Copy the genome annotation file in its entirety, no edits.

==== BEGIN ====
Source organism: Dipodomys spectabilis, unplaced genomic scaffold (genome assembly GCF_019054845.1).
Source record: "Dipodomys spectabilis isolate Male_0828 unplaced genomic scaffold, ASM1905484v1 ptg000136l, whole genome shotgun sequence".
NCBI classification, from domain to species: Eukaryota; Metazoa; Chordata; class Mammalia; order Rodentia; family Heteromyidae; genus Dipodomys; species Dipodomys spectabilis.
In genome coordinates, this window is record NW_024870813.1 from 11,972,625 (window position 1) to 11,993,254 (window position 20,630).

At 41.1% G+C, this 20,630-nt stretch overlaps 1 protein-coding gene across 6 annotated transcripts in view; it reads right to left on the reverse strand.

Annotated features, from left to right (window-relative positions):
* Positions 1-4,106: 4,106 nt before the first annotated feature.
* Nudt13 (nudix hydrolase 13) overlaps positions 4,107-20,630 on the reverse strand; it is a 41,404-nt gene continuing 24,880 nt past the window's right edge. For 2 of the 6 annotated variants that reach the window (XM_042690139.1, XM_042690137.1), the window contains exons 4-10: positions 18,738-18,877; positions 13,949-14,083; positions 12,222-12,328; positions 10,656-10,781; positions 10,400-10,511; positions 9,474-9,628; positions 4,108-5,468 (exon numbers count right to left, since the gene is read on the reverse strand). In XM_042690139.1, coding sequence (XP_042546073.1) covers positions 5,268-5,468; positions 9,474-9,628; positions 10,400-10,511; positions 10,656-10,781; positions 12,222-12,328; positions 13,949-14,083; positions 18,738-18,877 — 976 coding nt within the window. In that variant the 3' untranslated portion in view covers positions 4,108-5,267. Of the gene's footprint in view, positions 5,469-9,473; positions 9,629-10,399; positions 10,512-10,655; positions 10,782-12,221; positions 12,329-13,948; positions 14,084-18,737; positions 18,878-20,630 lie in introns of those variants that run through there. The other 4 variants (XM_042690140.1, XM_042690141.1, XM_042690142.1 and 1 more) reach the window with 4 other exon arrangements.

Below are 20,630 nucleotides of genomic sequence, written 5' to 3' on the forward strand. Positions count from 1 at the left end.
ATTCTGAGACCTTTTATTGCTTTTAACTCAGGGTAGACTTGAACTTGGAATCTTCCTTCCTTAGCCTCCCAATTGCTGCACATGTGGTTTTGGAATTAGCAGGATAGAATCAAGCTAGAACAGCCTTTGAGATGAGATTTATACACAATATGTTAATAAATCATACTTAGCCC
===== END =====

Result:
Source organism: Dipodomys spectabilis, unplaced genomic scaffold (genome assembly GCF_019054845.1).
Source record: "Dipodomys spectabilis isolate Male_0828 unplaced genomic scaffold, ASM1905484v1 ptg000136l, whole genome shotgun sequence".
NCBI classification, from domain to species: Eukaryota; Metazoa; Chordata; class Mammalia; order Rodentia; family Heteromyidae; genus Dipodomys; species Dipodomys spectabilis.
In genome coordinates, this window is record NW_024870813.1 from 11,972,625 (window position 1) to 11,993,254 (window position 20,630).

At 41.1% G+C, this 20,630-nt stretch overlaps 1 protein-coding gene across 6 annotated transcripts in view; it reads right to left on the reverse strand.

Annotated features, from left to right (window-relative positions):
* Positions 1-4,106: 4,106 nt before the first annotated feature.
* Nudt13 (nudix hydrolase 13) overlaps positions 4,107-20,630 on the reverse strand; it is a 41,404-nt gene continuing 24,880 nt past the window's right edge. For 2 of the 6 annotated variants that reach the window (XM_042690139.1, XM_042690137.1), the window contains exons 4-10: positions 18,738-18,877; positions 13,949-14,083; positions 12,222-12,328; positions 10,656-10,781; positions 10,400-10,511; positions 9,474-9,628; positions 4,108-5,468 (exon numbers count right to left, since the gene is read on the reverse strand). In XM_042690139.1, coding sequence (XP_042546073.1) covers positions 5,268-5,468; positions 9,474-9,628; positions 10,400-10,511; positions 10,656-10,781; positions 12,222-12,328; positions 13,949-14,083; positions 18,738-18,877 — 976 coding nt within the window. In that variant the 3' untranslated portion in view covers positions 4,108-5,267. Of the gene's footprint in view, positions 5,469-9,473; positions 9,629-10,399; positions 10,512-10,655; positions 10,782-12,221; positions 12,329-13,948; positions 14,084-18,737; positions 18,878-20,630 lie in introns of those variants that run through there. The other 4 variants (XM_042690140.1, XM_042690141.1, XM_042690142.1 and 1 more) reach the window with 4 other exon arrangements.

Below are 20,630 nucleotides of genomic sequence, written 5' to 3' on the forward strand. Positions count from 1 at the left end.
ATTCTGAGACCTTTTATTGCTTTTAACTCAGGGTAGACTTGAACTTGGAATCTTCCTTCCTTAGCCTCCCAATTGCTGCACATGTGGTTTTGGAATTAGCAGGATAGAATCAAGCTAGAACAGCCTTTGAGATGAGATTTATACACAATATGTTAATAAATCATACTTAGCCC